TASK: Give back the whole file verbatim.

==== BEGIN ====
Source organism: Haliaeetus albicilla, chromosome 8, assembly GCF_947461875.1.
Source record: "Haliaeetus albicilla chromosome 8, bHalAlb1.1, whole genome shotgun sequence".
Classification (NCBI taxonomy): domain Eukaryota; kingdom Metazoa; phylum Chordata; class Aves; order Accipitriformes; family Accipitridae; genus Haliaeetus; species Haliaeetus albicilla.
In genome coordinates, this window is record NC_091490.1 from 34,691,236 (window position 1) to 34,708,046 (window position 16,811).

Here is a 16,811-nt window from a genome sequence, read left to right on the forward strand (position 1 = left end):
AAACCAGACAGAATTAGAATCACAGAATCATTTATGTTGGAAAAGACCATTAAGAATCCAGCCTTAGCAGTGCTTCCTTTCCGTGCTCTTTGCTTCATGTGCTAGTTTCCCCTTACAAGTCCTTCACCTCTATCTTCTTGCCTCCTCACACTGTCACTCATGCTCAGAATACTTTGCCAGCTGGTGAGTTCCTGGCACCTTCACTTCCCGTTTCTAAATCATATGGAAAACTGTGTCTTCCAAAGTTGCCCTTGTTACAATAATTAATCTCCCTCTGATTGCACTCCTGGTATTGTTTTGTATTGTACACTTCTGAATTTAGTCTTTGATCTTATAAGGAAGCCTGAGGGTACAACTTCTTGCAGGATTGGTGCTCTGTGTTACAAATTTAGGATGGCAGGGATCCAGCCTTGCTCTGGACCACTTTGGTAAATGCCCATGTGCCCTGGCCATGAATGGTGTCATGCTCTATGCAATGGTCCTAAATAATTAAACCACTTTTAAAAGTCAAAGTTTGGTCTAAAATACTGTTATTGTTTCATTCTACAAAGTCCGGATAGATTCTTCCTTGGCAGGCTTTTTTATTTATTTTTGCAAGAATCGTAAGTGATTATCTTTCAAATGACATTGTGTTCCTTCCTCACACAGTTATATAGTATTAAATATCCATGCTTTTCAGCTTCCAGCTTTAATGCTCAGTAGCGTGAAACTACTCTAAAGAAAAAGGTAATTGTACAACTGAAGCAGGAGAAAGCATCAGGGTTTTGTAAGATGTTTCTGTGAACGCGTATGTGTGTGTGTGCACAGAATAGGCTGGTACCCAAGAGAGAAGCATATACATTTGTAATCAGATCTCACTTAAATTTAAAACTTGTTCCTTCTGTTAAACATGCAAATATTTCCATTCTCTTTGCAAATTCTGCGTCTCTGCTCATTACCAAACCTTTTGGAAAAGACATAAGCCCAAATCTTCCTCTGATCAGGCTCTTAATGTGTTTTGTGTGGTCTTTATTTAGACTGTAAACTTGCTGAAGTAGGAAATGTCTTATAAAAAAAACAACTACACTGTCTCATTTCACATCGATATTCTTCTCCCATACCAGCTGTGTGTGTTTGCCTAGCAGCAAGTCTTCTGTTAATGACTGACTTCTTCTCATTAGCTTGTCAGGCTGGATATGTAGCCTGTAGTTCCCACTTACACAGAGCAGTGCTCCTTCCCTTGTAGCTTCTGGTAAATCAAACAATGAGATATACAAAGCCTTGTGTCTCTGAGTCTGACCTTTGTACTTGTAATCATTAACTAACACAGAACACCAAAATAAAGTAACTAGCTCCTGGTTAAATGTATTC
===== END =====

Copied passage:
Source organism: Haliaeetus albicilla, chromosome 8, assembly GCF_947461875.1.
Source record: "Haliaeetus albicilla chromosome 8, bHalAlb1.1, whole genome shotgun sequence".
Classification (NCBI taxonomy): domain Eukaryota; kingdom Metazoa; phylum Chordata; class Aves; order Accipitriformes; family Accipitridae; genus Haliaeetus; species Haliaeetus albicilla.
In genome coordinates, this window is record NC_091490.1 from 34,691,236 (window position 1) to 34,708,046 (window position 16,811).

Here is a 16,811-nt window from a genome sequence, read left to right on the forward strand (position 1 = left end):
AAACCAGACAGAATTAGAATCACAGAATCATTTATGTTGGAAAAGACCATTAAGAATCCAGCCTTAGCAGTGCTTCCTTTCCGTGCTCTTTGCTTCATGTGCTAGTTTCCCCTTACAAGTCCTTCACCTCTATCTTCTTGCCTCCTCACACTGTCACTCATGCTCAGAATACTTTGCCAGCTGGTGAGTTCCTGGCACCTTCACTTCCCGTTTCTAAATCATATGGAAAACTGTGTCTTCCAAAGTTGCCCTTGTTACAATAATTAATCTCCCTCTGATTGCACTCCTGGTATTGTTTTGTATTGTACACTTCTGAATTTAGTCTTTGATCTTATAAGGAAGCCTGAGGGTACAACTTCTTGCAGGATTGGTGCTCTGTGTTACAAATTTAGGATGGCAGGGATCCAGCCTTGCTCTGGACCACTTTGGTAAATGCCCATGTGCCCTGGCCATGAATGGTGTCATGCTCTATGCAATGGTCCTAAATAATTAAACCACTTTTAAAAGTCAAAGTTTGGTCTAAAATACTGTTATTGTTTCATTCTACAAAGTCCGGATAGATTCTTCCTTGGCAGGCTTTTTTATTTATTTTTGCAAGAATCGTAAGTGATTATCTTTCAAATGACATTGTGTTCCTTCCTCACACAGTTATATAGTATTAAATATCCATGCTTTTCAGCTTCCAGCTTTAATGCTCAGTAGCGTGAAACTACTCTAAAGAAAAAGGTAATTGTACAACTGAAGCAGGAGAAAGCATCAGGGTTTTGTAAGATGTTTCTGTGAACGCGTATGTGTGTGTGTGCACAGAATAGGCTGGTACCCAAGAGAGAAGCATATACATTTGTAATCAGATCTCACTTAAATTTAAAACTTGTTCCTTCTGTTAAACATGCAAATATTTCCATTCTCTTTGCAAATTCTGCGTCTCTGCTCATTACCAAACCTTTTGGAAAAGACATAAGCCCAAATCTTCCTCTGATCAGGCTCTTAATGTGTTTTGTGTGGTCTTTATTTAGACTGTAAACTTGCTGAAGTAGGAAATGTCTTATAAAAAAAACAACTACACTGTCTCATTTCACATCGATATTCTTCTCCCATACCAGCTGTGTGTGTTTGCCTAGCAGCAAGTCTTCTGTTAATGACTGACTTCTTCTCATTAGCTTGTCAGGCTGGATATGTAGCCTGTAGTTCCCACTTACACAGAGCAGTGCTCCTTCCCTTGTAGCTTCTGGTAAATCAAACAATGAGATATACAAAGCCTTGTGTCTCTGAGTCTGACCTTTGTACTTGTAATCATTAACTAACACAGAACACCAAAATAAAGTAACTAGCTCCTGGTTAAATGTATTC